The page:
Yesterday, I convinced two of my classmates to attend my Lutheran field site on Sunday morning. I recently discovered that my advisor (and professor of two of my classes) was going to lead the adult education hour between services. Her plan was to cover the Book of Acts. That peaked my interest because I have a group project for her class covering that very book! I convinced my group to gather together at the adult education hour with the idea of freaking her out a little. She laughed when I told her why we were there (and also informed us that the cheat sheet she handed out to us cannot be in our assignment). All in all, it was a success and I enjoyed seeing her handle the conversation. I’m usually involved with Sunday School and my time with adult education is reduced to home bible study groups and the like. In my experience, the more exposure to inquisitive adults that I get, the better. Around twenty five people showed up for the class and the conversation rarely reached into the book of Acts. Many of the questions asked were about the very structure of the bible itself – who wrote what, how was it organized, what are all the other gospels out there, if Luke and Acts are one work, why is the Gospel of John between them, etc. All were good questions and seemed to signal a hunger that I noticed after my last sermon at my field site. The congregation, in many ways, is hungry for this kind of information which is why many people enjoyed the historical context I provided. They want to know, they want to understand, and they don’t seem to be getting enough of that. I’ll need to keep that in mind as I move forward with my time there.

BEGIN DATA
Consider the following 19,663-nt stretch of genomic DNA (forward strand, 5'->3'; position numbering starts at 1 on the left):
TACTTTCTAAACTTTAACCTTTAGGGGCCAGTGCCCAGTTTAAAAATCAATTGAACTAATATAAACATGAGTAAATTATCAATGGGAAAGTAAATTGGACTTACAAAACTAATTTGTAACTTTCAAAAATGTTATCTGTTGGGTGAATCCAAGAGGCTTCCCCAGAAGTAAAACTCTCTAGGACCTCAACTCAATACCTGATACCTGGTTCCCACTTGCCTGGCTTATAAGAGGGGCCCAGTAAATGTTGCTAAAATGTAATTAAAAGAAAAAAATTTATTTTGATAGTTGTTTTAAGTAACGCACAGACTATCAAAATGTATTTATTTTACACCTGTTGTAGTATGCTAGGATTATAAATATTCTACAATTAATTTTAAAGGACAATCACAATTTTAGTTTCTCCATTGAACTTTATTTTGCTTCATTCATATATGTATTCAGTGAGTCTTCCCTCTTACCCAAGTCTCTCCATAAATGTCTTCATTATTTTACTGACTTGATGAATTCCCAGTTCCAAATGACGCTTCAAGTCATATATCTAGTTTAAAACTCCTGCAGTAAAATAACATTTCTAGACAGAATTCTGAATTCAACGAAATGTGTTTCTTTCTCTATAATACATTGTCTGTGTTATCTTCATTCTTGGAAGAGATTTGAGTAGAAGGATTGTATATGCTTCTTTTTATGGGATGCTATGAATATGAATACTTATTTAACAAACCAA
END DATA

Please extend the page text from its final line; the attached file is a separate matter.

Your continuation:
Besides our little fun with our professor, what I really enjoyed was what happened during our the service. A travel snafu left the assisting minister role unfilled so, five minutes before the start of the show, I robed up and prepared. I ran through the service, did my duty, sung the psalm, read the prayers, and brought a certain style and pizzaz to the whole she-bang by wearing pink socks under my alb. But what I really enjoyed was when I distributed the wine during communion. I really got a kick out of telling my classmates, classmates that I had served through their tradition (The Blood of Christ, the Cup of Salvation) that this is “The Blood of Christ, shed for YOU.” They were on my turf and they had to suffer my tradition. Muhahahaha. Take that Episcopalians! When it comes to my rebellions against seminary, I take all the small victories that I can.